Hi, Bug Man –
Last summer, we took a family vacation to Colorado. My daughter, a budding entomologist through 4-H, was excited about looking for any unusual insects that we don’t see in Indiana. Low and behold, we found just that. After getting them home in one piece, we are unable to identify either one. The first photo is some kind of water bug we found in a fountain in Boulder. We didn’t think it was a giant water bug nymph because the wings look developed. It’s about an inch an a quarter long. The second photo of the beetle has a story. We found this guy on top of our car after lunch in Colorado Springs. He went into a zip lock bag with another colorful beetle find. An hour later, we checked on our catch, only to find out that this beetle had eaten the other – so, we know it’s predaceous. The photo isn’t great, but the distinguishing features are the red abdomen with two symmetrical black spots. It’s about 5/8 of an inch long.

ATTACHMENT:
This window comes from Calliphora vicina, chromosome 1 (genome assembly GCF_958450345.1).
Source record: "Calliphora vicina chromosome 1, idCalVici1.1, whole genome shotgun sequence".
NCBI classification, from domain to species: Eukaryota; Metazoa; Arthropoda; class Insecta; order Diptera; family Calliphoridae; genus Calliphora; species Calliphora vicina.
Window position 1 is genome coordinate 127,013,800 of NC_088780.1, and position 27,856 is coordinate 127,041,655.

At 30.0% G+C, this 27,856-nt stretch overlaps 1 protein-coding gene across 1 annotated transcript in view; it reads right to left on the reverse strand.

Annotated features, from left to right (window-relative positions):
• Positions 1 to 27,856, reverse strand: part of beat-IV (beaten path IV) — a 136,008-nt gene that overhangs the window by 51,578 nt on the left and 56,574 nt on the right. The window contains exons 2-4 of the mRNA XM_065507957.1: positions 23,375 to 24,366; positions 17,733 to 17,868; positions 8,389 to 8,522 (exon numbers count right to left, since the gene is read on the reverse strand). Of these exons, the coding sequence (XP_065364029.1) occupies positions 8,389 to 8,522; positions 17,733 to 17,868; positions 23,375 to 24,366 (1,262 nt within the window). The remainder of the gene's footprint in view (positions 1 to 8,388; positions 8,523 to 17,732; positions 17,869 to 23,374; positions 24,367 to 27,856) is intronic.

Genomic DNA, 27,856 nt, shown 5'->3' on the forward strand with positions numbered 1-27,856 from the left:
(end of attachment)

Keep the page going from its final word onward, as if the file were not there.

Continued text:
Your Water Bug is in the genus Belostoma, and they are sometimes called the Ferocious Water Bugs. The other photo is not detailed enough to be able to quickly identify it. We suspect it might be a species of Checkered Beetle in the family Cleridae, but not one we recognize. Eric Eaton provided this information: “The checkered beetle with the toe biter is indeed a checkered beetle, family Cleridae. Many kinds of checkered beetles are valuable predators of bark beetles.”
Update: May 31, 2016
Thanks to a comment that just arrived, we can provide a link to the Handsome Yucca Beetle, a species of Checkered Beetle, on BugGuide.